Frog Life Cycle
The female species of frog has the ability to lay thousands of eggs at one time. These are laid in damp places and are seen floating in clusters called frog spawn. Each egg, which is a solitary cell, is enveloped with a jelly like slippery substance that aids in its protection. However, the bigger the spawn, the greater are its chances of its survival from predators.
Ducks, fish and insects are some of the common predators of these eggs. Life begins with a solitary cell, which on development undergoes mitosis or duplication of cells from 1 to 2 to 4 and there on. As cell division progresses, a mass of cells are produced that eventually forms an embryo, a stage that lasts for twenty-one days. At this stage, the embryo derives nutrition from the internal yolk. Gradually, development of the organs and gills commence within the embryo.
After the 21 days time span, the embryo emerges out of its shell. Thereafter, the embryo fixes itself to a weed. Very soon, the embryo transforms into a baby frog called tadpole. The tadpole could take anything from three days to three weeks to move independently in water, the time of maturation influenced by the species. Characterized by a long tail, tadpoles swim in water and feed on algae.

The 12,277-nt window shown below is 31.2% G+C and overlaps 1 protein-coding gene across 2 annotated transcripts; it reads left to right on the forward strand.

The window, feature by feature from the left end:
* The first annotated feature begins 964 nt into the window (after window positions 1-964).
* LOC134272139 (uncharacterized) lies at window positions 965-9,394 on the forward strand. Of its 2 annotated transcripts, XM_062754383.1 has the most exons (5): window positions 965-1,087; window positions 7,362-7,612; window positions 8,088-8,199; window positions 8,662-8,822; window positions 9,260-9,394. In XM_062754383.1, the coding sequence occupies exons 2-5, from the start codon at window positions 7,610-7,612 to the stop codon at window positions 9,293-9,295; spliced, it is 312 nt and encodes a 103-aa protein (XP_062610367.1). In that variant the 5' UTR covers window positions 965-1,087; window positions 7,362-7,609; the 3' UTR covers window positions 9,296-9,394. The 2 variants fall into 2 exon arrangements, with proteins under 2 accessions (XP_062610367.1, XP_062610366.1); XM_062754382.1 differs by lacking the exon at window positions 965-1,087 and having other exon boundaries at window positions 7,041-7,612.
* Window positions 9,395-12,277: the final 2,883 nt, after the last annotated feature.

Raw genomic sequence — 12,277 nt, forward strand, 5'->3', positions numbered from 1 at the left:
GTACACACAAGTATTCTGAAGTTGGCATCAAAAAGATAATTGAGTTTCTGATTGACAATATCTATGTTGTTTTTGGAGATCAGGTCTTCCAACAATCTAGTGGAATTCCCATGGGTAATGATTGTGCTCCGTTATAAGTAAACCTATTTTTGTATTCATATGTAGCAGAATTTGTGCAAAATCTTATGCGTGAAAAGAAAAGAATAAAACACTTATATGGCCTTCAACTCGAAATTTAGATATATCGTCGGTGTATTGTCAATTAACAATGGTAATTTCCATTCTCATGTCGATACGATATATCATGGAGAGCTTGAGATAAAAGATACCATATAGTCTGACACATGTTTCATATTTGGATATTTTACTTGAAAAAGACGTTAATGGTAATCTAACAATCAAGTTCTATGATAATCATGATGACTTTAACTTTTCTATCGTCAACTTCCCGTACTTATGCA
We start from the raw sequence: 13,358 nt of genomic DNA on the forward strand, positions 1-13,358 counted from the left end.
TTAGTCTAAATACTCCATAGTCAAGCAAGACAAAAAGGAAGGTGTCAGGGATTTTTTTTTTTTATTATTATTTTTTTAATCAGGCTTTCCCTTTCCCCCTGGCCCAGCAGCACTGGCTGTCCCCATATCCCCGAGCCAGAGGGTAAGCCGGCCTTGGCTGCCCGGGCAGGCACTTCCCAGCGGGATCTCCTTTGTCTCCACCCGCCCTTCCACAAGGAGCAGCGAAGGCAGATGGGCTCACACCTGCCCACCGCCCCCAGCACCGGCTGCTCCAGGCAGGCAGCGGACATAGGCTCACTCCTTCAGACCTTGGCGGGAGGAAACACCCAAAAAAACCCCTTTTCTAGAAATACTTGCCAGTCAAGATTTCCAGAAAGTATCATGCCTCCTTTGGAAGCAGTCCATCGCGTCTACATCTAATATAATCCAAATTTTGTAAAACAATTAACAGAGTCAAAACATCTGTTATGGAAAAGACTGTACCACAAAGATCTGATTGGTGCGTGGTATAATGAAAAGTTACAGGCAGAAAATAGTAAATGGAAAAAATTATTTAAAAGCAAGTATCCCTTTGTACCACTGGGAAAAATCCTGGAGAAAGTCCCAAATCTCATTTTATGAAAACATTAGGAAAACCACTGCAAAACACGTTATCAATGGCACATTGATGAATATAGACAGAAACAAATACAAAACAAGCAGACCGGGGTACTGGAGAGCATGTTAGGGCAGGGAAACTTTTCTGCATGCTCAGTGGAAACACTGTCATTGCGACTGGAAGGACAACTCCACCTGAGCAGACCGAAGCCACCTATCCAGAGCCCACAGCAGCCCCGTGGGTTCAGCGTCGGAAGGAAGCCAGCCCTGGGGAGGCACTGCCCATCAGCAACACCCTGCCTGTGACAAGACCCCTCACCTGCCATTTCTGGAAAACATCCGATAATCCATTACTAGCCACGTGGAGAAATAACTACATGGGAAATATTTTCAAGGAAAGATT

Within a time frame of about 5 weeks, certain transformations can be observed in the body of the tadpole that makes it seem more like a frog. Some of these changes are growth of hind and then fore limbs, appearance of bulges behind the head, shortening of the tail and development of the lungs.
Gradually nature ensures that the animal is well equipped to survive on land. Roughly at about 11 weeks after the laying of the egg, a fully mature frog develops from it with presence of lungs and legs and devoid of its tail. In due course of time, each frog finds its mate and the life cycle begins yet again.
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